Would you be interested in a legitimate way to add tens of thousands of dollars to your financial resources without having to take investment risks?  You can accomplish this by using credit wisely.

Consider this:  While using credit may temporarily raise your family’s standard of living, the cost of using credit (i.e., the interest charges) will steadily reduce the ability of your family to maintain its standard of living.  Because of interest charges, the use of credit can literally mortgage the future of your family, even if your family is not having difficulty now in making the required monthly payments.

Let’s look at a couple of examples that illustrate how interest payments can negatively impact a person’s, or a family’s, standard of living.

In this first example, we will assume you purchase a new automobile every five years and that you finance $20,000 of the cost with a five-year loan at an interest rate of about 10%.  Your total interest cost over the five-year period would be approximately $5,500, and over a 40-year period, your total interest cost would be about $44,000.  Moreover, assuming the amount you paid in interest could have been invested at an average annual return of 8%, the total reduction in your standard of living after 40 years would be roughly $326,000 before taxes – almost one-third of a million dollars!

Now, we will consider another example.  Assume you maintain an average balance of $2,500 on credit cards that carry an 18% average interest rate. You would pay total interest of approximately $2,250 over a period of five years and about $18,000 over a period of 40 years.  Again, assuming that the amount paid in interest could have been invested at an average annual return of 8%, the total reduction in your standard of living after 40 years would be about $116,000 before taxes.  Furthermore, if your average credit card balance is $10,000, which is a rough estimate of the average balance for credit card users who do not pay their entire balance each month, you would suffer a pretax reduction of more than $464,000 – close to a half million dollars – in your standard of living over a 40-year period.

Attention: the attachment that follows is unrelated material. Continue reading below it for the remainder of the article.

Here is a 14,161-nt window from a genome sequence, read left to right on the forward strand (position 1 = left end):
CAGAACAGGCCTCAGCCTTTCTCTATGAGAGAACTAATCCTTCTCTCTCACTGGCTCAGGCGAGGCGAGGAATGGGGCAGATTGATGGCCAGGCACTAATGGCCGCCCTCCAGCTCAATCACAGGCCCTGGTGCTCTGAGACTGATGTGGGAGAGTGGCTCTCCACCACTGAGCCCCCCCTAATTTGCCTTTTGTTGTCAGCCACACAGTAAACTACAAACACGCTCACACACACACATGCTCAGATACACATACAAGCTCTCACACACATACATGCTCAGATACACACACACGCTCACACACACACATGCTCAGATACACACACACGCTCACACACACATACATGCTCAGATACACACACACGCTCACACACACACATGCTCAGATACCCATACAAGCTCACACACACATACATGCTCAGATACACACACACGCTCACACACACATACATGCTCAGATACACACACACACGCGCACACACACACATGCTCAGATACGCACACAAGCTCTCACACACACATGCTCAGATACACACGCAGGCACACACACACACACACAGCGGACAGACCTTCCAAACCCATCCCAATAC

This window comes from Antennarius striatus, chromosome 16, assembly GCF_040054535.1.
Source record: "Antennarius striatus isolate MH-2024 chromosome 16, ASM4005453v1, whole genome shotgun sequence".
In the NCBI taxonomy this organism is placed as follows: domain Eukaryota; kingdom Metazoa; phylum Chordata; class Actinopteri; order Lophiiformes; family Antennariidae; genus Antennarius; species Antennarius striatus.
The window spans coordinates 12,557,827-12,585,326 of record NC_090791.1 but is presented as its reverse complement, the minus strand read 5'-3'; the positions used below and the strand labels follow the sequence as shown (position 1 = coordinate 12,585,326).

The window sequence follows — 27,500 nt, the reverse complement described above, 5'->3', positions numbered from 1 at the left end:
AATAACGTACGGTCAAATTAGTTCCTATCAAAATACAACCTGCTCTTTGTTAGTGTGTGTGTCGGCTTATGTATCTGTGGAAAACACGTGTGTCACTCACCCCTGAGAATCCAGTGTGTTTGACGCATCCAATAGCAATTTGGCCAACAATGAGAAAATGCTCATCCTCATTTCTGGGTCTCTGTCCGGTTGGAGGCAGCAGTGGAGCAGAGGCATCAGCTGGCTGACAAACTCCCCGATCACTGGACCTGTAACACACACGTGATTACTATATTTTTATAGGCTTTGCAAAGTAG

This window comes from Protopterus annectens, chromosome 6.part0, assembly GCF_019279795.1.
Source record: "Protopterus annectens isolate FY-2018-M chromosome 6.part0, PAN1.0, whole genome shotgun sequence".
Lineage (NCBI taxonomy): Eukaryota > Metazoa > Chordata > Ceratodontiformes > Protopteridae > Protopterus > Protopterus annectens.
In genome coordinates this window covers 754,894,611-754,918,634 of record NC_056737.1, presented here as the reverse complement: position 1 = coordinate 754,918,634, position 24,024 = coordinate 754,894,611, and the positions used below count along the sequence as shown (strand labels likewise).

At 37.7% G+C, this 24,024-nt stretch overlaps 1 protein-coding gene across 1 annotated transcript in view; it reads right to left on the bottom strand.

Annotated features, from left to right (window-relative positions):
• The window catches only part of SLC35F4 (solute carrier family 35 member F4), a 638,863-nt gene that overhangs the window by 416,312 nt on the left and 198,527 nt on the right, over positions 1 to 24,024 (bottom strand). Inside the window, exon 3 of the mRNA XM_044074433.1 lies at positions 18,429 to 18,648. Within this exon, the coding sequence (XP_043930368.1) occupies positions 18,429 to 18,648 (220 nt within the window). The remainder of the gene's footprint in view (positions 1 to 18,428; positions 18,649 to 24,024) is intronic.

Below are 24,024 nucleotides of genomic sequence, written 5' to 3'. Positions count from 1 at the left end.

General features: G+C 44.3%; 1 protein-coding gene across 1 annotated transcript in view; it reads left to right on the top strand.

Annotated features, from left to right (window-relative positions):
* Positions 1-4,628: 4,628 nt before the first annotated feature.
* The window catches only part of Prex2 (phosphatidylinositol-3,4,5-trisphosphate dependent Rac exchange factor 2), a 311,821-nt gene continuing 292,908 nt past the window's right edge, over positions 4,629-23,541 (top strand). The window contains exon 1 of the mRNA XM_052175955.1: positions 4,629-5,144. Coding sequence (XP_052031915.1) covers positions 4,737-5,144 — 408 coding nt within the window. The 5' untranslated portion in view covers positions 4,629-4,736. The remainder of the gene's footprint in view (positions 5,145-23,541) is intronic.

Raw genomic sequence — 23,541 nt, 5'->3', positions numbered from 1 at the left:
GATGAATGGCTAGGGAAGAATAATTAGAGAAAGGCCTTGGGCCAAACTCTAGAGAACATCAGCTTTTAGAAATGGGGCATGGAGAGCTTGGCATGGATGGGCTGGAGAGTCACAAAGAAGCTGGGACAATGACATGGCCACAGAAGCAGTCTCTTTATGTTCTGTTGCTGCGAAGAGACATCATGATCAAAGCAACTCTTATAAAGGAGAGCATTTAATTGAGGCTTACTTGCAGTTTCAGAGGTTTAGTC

With prudent money management, most people are capable of paying cash for almost everything they need and for most of their wants, with the primary exception being the purchase of a house. However, it may take several years to make the transition to being able to do so.  The important thing to consider is that the sooner you begin to significantly reduce the amount of interest you pay for using credit, the greater will be the long-term benefit to your standard of living.

The secret of how to be able to pay cash for virtually all of your needs and for most of your wants is actually relatively simple: Live more modestly than you otherwise would – at least until you are regularly saving enough to eventually be able to cover the costs of your expected future major expenditures, especially what you are likely to need to live reasonably comfortably during your retirement years.